The natural border between the nations of Poland and Slovakia, there are ample opportunities to literally walk across the border while hiking the mountain trails (thanks to the EU, this is all okay). The Tatras are a little-known mountain range in southern Poland, but offer some of the best hiking in Europe. Compared to the Alps, the Tatras may seem small – but they are also a road not taken by many. Zakopane, Poland’s capital of the Tatras, is the busiest town in the region (also known for skiing), but most of this mountain range is woven with rustic trails that meander through quiet forests and quaint villages. The Tatra Mountains eke a sort of majestic silence – hiking through their quiet backcountry transports you to another world where villagers still organise outings to go mushroom-picking, celebrate local traditions, song and dance, and bake traditional dishes with little influence from outside the region. Here, timeless landscapes nearly untouched by modern times abound. The bustling Zakopane is an easy starting from, as it’s the most well-known city in the Tatras, but it’s also the most crowded and least authentic. Consider instead starting from one of the a smaller towns far off the beaten track – one example is the Rajcza, a little south of Bielsko-Biala. Of note, the town of Zywiec (home of Zywiec Brewery) isn’t far. Near Zakopane is the amazing mountain fortress Niedzica Zamek. Small towns like Poronin or Nowy Targ are also lovely! No matter where you head into the Tatra Mountains, you won’t be disappointed; every inch of the Polish and Slovakian Tatras is magical.
Snuggled along Poland’s southern border (and spilling over into Slovakia) is an impressive range of mountains called the Beskids. Though no competition for the Alps, the Beskids, which are approximately 600 km in length and 50–70 km in width, comprise part of the massive Carpathian Mountain range (stretching across a large portion of Central and Eastern Europe). Dotted with villages, small farms and wooden houses, they are also crisscrossed with narrow, never-ending trails dipping in and out of the deeply-wooded region. The mountains are big enough that a few minutes after heading into them, you lose track of the 21st century. In fact, borders don’t seem to mean anything, as a glance at the map will tell the surprised hiker that they crossed the border to Slovakia 45 minutes ago (good thing they didn’t ask for our passports!) It is all very rustic. And when you stumble into the brightly-lit clearing overlooking a pretty, wooden chalet–your destination, of course–you drop your heavy backpack and settle down for some roasted kielbasa (Polish sausage) over a fire and cold piwo (Polish for beer, though watch out–consumed at higher elevations, that single beer will have a much greater effect on you than you’d expect!). Dinner finished, you head inside to discover the reason you hiked for a solid 8 hours that day and 8 more the day before–a traditional Polish folk music concert in the mountains! Inside the simple, barely-lit room, there are two men sporting impressive beards and dressed in threadbare (possibly handmade) outfits, sitting on tree stumps and thrumming fiddles. It can’t get any more adventurous as this!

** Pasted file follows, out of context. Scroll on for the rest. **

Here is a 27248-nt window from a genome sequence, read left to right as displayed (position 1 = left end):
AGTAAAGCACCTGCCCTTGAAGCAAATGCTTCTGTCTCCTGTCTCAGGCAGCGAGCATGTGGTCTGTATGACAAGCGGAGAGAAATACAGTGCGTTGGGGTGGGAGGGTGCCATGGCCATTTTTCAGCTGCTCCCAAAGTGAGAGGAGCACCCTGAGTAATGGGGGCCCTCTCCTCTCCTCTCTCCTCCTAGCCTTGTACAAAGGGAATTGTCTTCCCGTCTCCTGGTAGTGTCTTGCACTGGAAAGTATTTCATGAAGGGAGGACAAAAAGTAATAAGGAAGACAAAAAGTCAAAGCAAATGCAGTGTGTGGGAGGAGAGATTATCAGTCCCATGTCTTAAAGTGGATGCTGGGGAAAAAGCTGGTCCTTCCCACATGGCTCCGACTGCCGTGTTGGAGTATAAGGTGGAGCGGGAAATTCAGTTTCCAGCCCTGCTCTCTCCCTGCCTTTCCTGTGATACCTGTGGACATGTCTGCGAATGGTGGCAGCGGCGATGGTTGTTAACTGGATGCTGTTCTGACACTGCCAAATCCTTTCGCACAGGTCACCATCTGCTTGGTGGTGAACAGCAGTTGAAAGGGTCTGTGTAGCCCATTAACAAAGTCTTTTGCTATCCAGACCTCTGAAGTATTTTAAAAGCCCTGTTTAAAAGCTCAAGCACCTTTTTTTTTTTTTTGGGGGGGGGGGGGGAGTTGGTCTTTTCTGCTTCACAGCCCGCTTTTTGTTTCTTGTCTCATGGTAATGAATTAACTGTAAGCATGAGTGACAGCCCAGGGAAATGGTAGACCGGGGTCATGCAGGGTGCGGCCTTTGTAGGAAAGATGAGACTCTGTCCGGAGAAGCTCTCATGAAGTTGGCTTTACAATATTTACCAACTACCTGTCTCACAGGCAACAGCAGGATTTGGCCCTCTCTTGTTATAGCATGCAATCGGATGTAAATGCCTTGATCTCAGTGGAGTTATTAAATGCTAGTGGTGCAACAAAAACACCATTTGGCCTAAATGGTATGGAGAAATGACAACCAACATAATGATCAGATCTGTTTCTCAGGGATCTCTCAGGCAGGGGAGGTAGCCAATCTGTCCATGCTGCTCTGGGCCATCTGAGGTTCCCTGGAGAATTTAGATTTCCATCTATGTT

Szlak Papieski (Papel Trail), Beskid Mountains, Poland
These szlaks, or trails, are named so in honour of the most famous man to traverse them: Karol Wojtyla, later to become Jan Paweł II, more commonly known as John Paul II. The main trail is 230km long, but similar trails meander all over the beautiful Beskids, marking the places where Jana Paweła trekked, first as a priest, then bishop, cardinal, and finally, pope. This rustic building, at the Bacówka PTTK na Rycerzowej, is a mountain chalet, a place of convergence for hikers all through the Beskids, from Poland, Slovakia and abroad. In places such as this, locals hold mountain concerts–jolly old men playing on banjos, reminiscent of Laura Ingalls-esque prairie life on what was the American frontier. And when mountain concerts do happen, the chalet is flooded with visitors–propping up colourful mounds of tents if they brought them, and if not, swarming the tiny chalet, paying $5 for a bed, and, when those fill up, $3 for a spot on the floor. Rough as that may sound, the chance to experience a Polish mountain concert deep within the Beskids, one of Poland’s best-kept secrets (Poland has many), with an entirely Polish (speaking) group of companions is a once-in-a-lifetime opportunity.
So maybe the Beskids don’t have much on the Himalayas, the Alps, the Andes or the Rockies, but don’t underestimate the beauty of these mountains that divide Poland, Slovakia, and the Czech Republic. While the range is 600km long, the highest point is only 6,762 ft high, less than half the height of Mont Blanc (15,782ft). But that’s okay because in a way, the fact that they are smaller and more unknown makes these mountains more beautiful, more unexpected, and more wonderful to explore from both a natural and a cultural standpoint. Along their paths you might find flowers, small animals, game, mountain concerts, hikers from all over Europe, villages, farms, historical monuments, wild mushrooms, collections of tents in the meadows, rolling fields, strange plants, a lack of border patrols…and many other wonders. Go hiking out in Poland’s Great Outdoors and see for yourself!